The star of this particular snack plate is some potted cheese.  .  

Which sadly relies on two ingredients that may as well be unicorn’s tears and dragon’s blood for the times they have ever been available in this kitchen.  Just one of them is nigh on a miracle and as for both, you had better go outside and look up because that moon out there will be bluer than Tobias Funke! 

So what are these two magical, nigh on mythical substances?

  • Leftover cheese
  • Leftover wine

Whoever has them?  No one I want as a friend!

My cheeses were the remnants….actually it even pains me to say that.  The cheeses were items from a cheese platter (probably the previous weeks snacking plate) that I had  just not got around to eating yet. And I cheated and opened a bottle of wine to make this.

Potted CheeseI used a goat’s cheese, a blue cheese, a pecorino pepato and some cheddar.  You can use any cheese you have. 

First up, place all your bits of cheese into a food processor and whiz it up!  Then add in your flavourings – I added port, a splash of red wine, Worchestershire sauce, cayenne pepper and then, because it was a little dry after the first whiz through, a little more port and a bit of cream.  My recipe is based on a classic one by Jane Grigson but you can play with the flavourings to suit your palate and your mix of cheese.

Potted Cheese2

Once you have whizzed it all up , pop it into a pot:

Potted Cheese3

The next step is optional but traditionally the pot was then sealed with a layer of clarified butter:

Potted Cheese 4Why Potted Cheese?

The idea behind potted cheese is simple.  Back in the day when refrigeration was not as it is today, cheese was far more perishable than now. Potting your ends of cheese prolonged it’s life – I’m guessing the booze helped to preserve it whilst the clarified butter seal stopped bacteria getting in. 

Nowadays, it is done more because it tastes delicious than for the preserving factor.

Potted Cheese 8

What Can You Do With Potted Cheese?

OMG, so much.  Have it on crackers with a glass of wine! Quick, easy, delicious.  

Potted Cheese 9

Replace regular cheese in a grilled cheese sandwich!  Here is my salami, potted cheese, red onion and tomato version. With a pickle to add some sharpness. 

So much oozy goodness!

Potted Cheese 5I haven’t made these next lot but I think potted cheese would be delicious used in the following ways:

  • Replace sour cream in a baked potato.  Or add it to chips and gravy for a take on a poutine. 
  • Saute some bacon or steam some broccoli (or do both), cook up some pasta, top with potted cheese and stir through the bacon or broccoli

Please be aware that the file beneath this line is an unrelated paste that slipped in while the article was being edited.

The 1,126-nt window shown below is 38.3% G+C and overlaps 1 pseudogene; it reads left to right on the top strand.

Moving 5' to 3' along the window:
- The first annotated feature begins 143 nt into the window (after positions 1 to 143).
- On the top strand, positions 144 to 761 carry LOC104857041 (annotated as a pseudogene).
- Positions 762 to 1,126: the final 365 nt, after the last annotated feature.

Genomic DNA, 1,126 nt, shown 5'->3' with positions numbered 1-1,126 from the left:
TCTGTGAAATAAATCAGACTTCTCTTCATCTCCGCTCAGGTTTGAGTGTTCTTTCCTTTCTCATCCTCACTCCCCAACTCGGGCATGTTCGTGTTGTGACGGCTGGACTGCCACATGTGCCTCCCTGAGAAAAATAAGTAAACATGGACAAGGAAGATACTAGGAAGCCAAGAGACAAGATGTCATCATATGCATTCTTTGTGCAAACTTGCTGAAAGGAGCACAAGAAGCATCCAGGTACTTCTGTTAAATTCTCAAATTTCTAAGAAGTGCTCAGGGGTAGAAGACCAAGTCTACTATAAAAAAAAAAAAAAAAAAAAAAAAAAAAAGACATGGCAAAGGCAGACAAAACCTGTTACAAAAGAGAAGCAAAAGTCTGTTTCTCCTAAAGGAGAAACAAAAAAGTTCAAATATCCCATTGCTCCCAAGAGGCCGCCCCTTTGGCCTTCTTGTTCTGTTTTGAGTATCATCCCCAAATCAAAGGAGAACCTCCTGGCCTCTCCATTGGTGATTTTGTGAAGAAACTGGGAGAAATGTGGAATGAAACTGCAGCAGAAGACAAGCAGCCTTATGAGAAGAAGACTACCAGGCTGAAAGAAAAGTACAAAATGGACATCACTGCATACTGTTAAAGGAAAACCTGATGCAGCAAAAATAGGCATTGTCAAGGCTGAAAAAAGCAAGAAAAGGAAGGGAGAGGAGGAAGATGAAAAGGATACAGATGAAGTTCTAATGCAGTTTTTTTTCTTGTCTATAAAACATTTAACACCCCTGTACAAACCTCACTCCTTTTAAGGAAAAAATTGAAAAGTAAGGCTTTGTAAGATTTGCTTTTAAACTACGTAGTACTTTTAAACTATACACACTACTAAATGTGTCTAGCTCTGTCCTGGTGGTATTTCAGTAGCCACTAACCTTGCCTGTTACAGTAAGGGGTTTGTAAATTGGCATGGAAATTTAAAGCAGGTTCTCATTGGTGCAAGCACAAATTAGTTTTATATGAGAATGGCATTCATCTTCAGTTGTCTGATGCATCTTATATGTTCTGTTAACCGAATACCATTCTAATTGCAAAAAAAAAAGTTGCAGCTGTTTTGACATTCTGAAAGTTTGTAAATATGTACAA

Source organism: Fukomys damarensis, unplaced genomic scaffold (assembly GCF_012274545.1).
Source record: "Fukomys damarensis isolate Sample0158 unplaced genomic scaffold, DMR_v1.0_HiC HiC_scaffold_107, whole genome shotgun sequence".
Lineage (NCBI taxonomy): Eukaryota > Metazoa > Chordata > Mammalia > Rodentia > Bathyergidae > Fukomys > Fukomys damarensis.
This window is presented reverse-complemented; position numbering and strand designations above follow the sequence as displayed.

• Fill celery sticks, add a topping of chopped walnuts
  • Replace crackers on a snack plate with slices of apple or pear
  • Heat up a dollop, add some more cream if necesary and use as a mornay  or gratin sauce over anything you want to mornay or gratin
  • Spread it on bread, make up a savory custard and you have a super strata to go!

Potted Cheese
A delicious way to use up leftover cheese and wine! I
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Ingredients
  1. 250g cheese - whatever you have.
  2. 90g softened butter
  3. 2 generous Tablespoons Verdelho Madeira, tawny Port or Amontillado Sherry or wine
  4. 1/2 teaspoon cayenne (or Tabasco)
  5. ¼ teaspoon mace, (optional)
  6. 1/2 teaspoon dry or prepared mustard
  7. A splash of Worcestershire
  8. Melted clarified butter (optional)
Instructions
  1. Whiz all the ingredients except the clarified butter in a food processor until it forms a thick paste.
  2. Place into small pots.
  3. Top with the clarified butter and place in the fridge for 24 hours to allow the flavours to develop
Notes
  1. I added a splash of cream because my mix was quite dry and I thought adding more wine or port would make it too boozy. (Yes, there is such a thing!).
Adapted from Jane Grigson
Adapted from Jane Grigson
Retro Food For Modern Times http://www.retrofoodformoderntimes.com/
So, it’s Sunday and whilst not balcony sitting weather at all, I’ve got the fire going and Hollow City, the second book of  Miss Peregrine’s Peculiar Children good to go, so excuse me, I have a potted cheese snack plate to prepare!  Dammit! Speaking of YA literature just made me realise  I should have saved this for when The Cursed Child, the new Harry Potter comes out.  I could have filled it with Harry Potter of cheese gags!  Stay tuned for the re-post!

Have a fab week! 

Signature 1 Vintage Valentine Quick as Wink2